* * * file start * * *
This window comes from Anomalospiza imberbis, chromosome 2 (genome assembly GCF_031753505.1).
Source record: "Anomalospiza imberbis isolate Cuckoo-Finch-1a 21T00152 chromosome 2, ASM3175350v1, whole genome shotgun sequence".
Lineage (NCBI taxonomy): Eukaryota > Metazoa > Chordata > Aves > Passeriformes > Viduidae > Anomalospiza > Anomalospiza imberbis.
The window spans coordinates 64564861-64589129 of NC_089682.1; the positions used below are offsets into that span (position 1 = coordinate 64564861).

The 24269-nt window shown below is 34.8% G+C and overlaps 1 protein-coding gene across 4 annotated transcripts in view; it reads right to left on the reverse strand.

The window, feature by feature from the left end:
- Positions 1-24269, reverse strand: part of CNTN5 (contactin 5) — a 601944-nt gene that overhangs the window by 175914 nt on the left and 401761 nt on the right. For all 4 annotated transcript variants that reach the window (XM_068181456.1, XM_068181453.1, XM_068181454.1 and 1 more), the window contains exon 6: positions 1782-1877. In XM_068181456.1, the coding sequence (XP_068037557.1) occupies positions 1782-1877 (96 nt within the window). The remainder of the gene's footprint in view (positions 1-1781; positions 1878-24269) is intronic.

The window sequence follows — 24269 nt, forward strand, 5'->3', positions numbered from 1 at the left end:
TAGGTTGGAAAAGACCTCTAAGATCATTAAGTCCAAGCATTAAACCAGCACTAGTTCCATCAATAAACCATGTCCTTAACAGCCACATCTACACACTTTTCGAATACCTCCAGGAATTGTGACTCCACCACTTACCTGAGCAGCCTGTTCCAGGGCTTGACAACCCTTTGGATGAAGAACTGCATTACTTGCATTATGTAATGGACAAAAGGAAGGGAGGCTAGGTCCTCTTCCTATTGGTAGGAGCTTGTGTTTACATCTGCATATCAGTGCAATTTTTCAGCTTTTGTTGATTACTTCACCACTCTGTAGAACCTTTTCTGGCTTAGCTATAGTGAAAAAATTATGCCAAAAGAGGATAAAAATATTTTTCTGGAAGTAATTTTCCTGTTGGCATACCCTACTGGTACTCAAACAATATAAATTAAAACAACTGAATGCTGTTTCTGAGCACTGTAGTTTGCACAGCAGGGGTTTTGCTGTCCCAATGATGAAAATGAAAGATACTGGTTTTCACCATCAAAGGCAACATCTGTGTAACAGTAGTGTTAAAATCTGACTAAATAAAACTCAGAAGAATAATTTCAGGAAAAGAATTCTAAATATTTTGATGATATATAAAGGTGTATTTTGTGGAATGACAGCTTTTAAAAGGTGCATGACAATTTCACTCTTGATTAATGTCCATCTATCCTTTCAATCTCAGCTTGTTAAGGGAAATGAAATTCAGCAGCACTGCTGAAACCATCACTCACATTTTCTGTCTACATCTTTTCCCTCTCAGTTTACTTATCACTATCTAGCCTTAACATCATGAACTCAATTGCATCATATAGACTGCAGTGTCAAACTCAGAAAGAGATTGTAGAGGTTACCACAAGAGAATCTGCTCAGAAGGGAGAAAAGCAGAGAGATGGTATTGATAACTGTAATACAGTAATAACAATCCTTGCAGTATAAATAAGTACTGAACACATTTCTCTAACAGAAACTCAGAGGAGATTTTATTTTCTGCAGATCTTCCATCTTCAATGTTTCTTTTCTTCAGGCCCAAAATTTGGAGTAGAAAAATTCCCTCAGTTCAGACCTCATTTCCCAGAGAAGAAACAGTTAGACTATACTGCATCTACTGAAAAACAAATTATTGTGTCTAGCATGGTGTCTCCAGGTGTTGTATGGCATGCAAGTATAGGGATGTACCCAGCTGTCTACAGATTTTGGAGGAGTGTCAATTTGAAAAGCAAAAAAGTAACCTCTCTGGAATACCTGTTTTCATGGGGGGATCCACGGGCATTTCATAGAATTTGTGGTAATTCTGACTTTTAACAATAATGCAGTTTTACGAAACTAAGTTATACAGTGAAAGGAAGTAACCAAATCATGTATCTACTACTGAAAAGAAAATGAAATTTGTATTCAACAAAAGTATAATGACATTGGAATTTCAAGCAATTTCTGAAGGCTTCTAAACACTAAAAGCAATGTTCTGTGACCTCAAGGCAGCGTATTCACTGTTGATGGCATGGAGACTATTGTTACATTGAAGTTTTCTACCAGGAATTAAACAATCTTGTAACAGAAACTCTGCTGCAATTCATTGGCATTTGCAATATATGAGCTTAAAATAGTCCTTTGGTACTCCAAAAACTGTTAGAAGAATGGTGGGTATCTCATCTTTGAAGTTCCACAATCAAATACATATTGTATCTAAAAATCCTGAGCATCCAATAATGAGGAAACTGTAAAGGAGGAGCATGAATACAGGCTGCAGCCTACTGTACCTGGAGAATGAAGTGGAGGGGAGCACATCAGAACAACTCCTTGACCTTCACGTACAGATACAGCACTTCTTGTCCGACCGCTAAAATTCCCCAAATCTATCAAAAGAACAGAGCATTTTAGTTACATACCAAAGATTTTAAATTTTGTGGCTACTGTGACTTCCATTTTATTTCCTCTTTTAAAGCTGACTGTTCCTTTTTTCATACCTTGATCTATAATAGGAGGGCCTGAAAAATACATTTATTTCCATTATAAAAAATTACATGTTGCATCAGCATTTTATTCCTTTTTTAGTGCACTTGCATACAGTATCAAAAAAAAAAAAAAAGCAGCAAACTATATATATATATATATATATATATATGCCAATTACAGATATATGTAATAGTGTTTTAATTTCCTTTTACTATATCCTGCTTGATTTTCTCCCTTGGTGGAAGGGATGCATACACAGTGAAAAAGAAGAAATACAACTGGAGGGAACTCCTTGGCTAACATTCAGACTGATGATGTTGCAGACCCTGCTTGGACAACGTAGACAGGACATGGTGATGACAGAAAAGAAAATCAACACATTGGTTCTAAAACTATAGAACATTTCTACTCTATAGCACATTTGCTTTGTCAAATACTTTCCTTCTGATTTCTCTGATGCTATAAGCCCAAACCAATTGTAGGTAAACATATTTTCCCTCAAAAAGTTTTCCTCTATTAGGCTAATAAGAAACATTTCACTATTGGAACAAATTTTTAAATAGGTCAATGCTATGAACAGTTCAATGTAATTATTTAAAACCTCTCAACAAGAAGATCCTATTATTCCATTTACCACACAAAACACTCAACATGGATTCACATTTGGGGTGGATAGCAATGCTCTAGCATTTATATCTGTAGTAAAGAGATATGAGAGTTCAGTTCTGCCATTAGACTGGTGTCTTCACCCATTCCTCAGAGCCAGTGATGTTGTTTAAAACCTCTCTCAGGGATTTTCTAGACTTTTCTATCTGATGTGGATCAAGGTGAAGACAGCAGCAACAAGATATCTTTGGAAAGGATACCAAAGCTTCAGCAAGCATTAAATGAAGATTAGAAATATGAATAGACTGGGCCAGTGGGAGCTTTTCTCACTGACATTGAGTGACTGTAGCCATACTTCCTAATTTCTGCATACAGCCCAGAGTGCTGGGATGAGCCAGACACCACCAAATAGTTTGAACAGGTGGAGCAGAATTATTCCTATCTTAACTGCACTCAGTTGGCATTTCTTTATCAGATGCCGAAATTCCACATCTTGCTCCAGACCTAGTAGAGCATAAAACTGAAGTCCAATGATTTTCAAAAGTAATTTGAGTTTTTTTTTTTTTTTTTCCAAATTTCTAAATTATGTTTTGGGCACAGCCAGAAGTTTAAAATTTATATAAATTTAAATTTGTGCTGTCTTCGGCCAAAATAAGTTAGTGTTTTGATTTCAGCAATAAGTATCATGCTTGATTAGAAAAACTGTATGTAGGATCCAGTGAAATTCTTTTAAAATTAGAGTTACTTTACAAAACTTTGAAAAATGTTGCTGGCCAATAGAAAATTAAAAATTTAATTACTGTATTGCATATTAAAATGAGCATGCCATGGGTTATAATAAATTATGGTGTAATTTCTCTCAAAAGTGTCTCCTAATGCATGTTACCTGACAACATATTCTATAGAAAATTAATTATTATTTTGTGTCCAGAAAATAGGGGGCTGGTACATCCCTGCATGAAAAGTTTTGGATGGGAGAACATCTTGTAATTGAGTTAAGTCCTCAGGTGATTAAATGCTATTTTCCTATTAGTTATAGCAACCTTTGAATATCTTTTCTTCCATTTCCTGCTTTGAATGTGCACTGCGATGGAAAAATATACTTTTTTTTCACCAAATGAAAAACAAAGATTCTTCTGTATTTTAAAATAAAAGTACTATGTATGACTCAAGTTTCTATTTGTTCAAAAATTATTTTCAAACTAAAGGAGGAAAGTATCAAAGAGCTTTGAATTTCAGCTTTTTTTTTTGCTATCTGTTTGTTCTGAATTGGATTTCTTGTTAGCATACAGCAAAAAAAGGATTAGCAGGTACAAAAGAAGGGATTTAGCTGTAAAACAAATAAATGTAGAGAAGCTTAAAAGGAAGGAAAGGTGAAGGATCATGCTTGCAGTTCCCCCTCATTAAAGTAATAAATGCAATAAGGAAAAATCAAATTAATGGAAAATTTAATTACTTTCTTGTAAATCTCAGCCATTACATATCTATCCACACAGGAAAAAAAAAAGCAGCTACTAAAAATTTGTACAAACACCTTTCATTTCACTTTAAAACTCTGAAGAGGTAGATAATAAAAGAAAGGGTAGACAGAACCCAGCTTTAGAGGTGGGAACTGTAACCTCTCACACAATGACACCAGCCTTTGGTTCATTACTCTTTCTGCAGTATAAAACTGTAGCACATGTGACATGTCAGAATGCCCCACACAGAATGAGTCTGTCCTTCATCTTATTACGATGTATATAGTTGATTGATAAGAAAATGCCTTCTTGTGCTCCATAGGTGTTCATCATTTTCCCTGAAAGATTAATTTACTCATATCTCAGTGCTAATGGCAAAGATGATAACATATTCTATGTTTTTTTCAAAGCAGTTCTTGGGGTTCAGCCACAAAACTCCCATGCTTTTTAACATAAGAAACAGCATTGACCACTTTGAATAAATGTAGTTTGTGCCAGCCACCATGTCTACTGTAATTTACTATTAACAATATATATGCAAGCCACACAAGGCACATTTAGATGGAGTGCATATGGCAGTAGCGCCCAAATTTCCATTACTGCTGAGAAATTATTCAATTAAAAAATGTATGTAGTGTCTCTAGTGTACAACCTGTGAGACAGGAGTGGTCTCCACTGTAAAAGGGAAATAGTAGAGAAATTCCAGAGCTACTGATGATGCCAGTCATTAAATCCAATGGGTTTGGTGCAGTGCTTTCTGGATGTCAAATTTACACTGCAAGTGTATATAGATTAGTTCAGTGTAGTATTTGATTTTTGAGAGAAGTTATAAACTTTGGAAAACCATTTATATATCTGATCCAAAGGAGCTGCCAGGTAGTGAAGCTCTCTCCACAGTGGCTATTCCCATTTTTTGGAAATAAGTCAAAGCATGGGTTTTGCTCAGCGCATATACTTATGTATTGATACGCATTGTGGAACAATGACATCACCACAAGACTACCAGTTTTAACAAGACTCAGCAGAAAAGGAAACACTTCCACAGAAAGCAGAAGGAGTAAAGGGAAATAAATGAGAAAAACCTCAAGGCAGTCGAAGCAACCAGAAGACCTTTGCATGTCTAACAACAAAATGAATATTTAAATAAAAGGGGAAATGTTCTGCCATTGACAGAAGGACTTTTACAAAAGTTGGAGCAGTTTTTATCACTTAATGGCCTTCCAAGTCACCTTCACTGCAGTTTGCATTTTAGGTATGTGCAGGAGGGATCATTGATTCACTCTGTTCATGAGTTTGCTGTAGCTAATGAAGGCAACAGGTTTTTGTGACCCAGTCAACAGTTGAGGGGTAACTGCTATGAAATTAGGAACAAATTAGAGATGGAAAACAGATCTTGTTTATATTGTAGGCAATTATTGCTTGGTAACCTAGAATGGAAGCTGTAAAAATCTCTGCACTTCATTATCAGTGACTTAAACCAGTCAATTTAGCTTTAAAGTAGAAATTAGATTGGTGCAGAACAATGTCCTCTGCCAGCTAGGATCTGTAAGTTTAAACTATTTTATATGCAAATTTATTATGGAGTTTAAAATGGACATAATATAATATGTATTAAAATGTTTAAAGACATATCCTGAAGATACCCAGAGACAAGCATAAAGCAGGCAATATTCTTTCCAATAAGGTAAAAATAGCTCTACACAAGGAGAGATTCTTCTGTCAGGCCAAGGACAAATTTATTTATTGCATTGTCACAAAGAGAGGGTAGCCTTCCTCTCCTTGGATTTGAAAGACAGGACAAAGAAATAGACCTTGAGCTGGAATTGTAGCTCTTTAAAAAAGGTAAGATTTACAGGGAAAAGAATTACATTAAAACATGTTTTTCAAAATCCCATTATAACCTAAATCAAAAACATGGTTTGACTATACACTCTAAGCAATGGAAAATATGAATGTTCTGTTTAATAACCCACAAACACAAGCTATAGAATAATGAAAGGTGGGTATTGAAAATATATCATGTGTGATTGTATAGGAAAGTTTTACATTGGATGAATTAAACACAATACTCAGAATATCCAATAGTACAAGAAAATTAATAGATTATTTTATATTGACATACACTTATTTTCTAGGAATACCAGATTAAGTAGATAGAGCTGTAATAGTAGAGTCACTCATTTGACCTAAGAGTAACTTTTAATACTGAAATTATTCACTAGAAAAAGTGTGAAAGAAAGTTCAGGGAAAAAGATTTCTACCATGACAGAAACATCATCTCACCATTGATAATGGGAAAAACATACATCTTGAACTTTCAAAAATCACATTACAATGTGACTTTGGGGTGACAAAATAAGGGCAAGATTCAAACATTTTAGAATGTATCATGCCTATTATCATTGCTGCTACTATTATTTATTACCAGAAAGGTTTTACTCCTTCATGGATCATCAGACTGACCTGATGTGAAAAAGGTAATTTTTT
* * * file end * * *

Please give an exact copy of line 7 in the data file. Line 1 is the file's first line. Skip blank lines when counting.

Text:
- Positions 1-24269, reverse strand: part of CNTN5 (contactin 5) — a 601944-nt gene that overhangs the window by 175914 nt on the left and 401761 nt on the right. For all 4 annotated transcript variants that reach the window (XM_068181456.1, XM_068181453.1, XM_068181454.1 and 1 more), the window contains exon 6: positions 1782-1877. In XM_068181456.1, the coding sequence (XP_068037557.1) occupies positions 1782-1877 (96 nt within the window). The remainder of the gene's footprint in view (positions 1-1781; positions 1878-24269) is intronic.